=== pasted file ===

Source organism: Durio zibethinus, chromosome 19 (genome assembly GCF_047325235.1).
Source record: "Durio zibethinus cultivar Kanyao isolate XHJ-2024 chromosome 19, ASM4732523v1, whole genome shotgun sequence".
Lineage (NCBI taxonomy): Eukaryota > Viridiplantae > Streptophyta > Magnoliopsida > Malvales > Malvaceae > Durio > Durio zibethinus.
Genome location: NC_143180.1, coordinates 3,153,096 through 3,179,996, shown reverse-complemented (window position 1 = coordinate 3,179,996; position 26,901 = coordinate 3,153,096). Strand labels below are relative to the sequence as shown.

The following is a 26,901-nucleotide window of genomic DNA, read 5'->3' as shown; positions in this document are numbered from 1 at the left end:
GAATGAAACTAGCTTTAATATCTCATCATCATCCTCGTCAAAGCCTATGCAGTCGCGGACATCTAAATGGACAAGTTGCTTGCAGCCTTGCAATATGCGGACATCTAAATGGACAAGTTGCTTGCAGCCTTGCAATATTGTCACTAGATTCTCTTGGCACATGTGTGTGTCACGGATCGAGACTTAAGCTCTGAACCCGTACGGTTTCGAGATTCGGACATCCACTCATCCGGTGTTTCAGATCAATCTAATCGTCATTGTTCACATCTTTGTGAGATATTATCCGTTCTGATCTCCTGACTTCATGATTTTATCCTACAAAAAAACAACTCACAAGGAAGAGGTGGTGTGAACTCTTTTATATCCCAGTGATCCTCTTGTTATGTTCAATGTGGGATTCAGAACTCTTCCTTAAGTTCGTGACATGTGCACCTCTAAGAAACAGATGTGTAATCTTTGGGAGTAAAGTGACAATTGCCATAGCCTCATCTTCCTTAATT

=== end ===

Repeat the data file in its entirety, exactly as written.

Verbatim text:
Source organism: Durio zibethinus, chromosome 19 (genome assembly GCF_047325235.1).
Source record: "Durio zibethinus cultivar Kanyao isolate XHJ-2024 chromosome 19, ASM4732523v1, whole genome shotgun sequence".
Lineage (NCBI taxonomy): Eukaryota > Viridiplantae > Streptophyta > Magnoliopsida > Malvales > Malvaceae > Durio > Durio zibethinus.
Genome location: NC_143180.1, coordinates 3,153,096 through 3,179,996, shown reverse-complemented (window position 1 = coordinate 3,179,996; position 26,901 = coordinate 3,153,096). Strand labels below are relative to the sequence as shown.

The following is a 26,901-nucleotide window of genomic DNA, read 5'->3' as shown; positions in this document are numbered from 1 at the left end:
GAATGAAACTAGCTTTAATATCTCATCATCATCCTCGTCAAAGCCTATGCAGTCGCGGACATCTAAATGGACAAGTTGCTTGCAGCCTTGCAATATGCGGACATCTAAATGGACAAGTTGCTTGCAGCCTTGCAATATTGTCACTAGATTCTCTTGGCACATGTGTGTGTCACGGATCGAGACTTAAGCTCTGAACCCGTACGGTTTCGAGATTCGGACATCCACTCATCCGGTGTTTCAGATCAATCTAATCGTCATTGTTCACATCTTTGTGAGATATTATCCGTTCTGATCTCCTGACTTCATGATTTTATCCTACAAAAAAACAACTCACAAGGAAGAGGTGGTGTGAACTCTTTTATATCCCAGTGATCCTCTTGTTATGTTCAATGTGGGATTCAGAACTCTTCCTTAAGTTCGTGACATGTGCACCTCTAAGAAACAGATGTGTAATCTTTGGGAGTAAAGTGACAATTGCCATAGCCTCATCTTCCTTAATT